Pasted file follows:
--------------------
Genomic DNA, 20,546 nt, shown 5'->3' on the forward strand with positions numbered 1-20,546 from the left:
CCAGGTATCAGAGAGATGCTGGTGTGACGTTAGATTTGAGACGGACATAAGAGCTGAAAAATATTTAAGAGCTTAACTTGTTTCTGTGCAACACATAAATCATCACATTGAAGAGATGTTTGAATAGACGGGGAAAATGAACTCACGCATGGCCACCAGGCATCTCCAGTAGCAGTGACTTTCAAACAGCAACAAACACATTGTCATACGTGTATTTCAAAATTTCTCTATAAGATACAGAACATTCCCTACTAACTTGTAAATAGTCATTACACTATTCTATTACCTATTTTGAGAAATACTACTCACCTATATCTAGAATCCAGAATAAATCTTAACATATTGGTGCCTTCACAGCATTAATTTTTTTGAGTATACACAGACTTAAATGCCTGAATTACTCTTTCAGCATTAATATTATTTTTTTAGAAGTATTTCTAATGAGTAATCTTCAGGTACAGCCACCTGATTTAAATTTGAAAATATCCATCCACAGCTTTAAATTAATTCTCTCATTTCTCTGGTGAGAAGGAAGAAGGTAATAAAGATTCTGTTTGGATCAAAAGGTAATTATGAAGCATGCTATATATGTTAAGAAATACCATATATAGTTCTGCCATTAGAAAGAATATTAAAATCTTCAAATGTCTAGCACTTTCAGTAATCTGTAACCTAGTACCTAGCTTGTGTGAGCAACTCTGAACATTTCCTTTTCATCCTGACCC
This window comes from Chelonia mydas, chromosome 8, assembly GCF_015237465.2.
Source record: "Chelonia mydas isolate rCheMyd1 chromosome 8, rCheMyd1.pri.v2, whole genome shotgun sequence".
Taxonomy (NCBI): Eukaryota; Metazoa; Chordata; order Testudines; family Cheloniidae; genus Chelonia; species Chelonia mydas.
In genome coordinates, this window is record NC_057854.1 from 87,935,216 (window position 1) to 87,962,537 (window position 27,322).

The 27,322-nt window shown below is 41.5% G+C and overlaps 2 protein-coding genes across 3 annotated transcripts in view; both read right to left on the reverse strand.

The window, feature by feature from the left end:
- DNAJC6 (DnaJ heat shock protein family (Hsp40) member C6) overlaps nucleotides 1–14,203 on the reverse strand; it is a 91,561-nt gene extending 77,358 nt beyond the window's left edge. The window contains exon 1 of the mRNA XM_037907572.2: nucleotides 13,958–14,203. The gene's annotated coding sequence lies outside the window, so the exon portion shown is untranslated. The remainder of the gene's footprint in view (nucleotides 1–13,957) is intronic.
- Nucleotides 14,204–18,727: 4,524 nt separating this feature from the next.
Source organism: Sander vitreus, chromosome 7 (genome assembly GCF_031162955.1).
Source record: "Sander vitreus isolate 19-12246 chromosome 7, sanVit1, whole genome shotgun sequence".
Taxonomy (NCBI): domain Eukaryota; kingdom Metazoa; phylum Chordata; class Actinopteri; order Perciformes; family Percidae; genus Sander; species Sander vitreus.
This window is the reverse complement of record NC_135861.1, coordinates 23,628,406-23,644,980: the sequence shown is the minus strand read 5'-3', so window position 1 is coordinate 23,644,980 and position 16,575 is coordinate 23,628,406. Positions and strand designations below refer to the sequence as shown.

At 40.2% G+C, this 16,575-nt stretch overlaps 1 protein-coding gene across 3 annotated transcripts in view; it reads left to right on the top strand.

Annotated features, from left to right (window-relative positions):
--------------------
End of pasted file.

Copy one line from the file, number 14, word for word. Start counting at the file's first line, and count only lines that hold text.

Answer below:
This window is the reverse complement of record NC_135861.1, coordinates 23,628,406-23,644,980: the sequence shown is the minus strand read 5'-3', so window position 1 is coordinate 23,644,980 and position 16,575 is coordinate 23,628,406. Positions and strand designations below refer to the sequence as shown.